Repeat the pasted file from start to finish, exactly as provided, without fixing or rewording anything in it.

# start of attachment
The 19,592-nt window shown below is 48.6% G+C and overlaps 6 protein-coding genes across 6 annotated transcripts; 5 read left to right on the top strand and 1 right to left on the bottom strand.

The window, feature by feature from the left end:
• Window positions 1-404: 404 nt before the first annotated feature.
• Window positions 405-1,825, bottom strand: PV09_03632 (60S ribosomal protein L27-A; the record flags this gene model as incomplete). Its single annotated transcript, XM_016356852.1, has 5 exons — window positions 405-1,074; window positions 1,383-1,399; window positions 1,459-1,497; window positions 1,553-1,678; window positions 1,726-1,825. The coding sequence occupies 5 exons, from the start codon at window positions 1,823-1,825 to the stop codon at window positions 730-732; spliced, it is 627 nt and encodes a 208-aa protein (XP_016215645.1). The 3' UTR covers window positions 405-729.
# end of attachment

The 19,592-nt window shown below is 48.6% G+C and overlaps 6 protein-coding genes across 6 annotated transcripts; 5 read left to right on the top strand and 1 right to left on the bottom strand.

The window, feature by feature from the left end:
• Window positions 1-404: 404 nt before the first annotated feature.
• Window positions 405-1,825, bottom strand: PV09_03632 (60S ribosomal protein L27-A; the record flags this gene model as incomplete). Its single annotated transcript, XM_016356852.1, has 5 exons — window positions 405-1,074; window positions 1,383-1,399; window positions 1,459-1,497; window positions 1,553-1,678; window positions 1,726-1,825. The coding sequence occupies 5 exons, from the start codon at window positions 1,823-1,825 to the stop codon at window positions 730-732; spliced, it is 627 nt and encodes a 208-aa protein (XP_016215645.1). The 3' UTR covers window positions 405-729.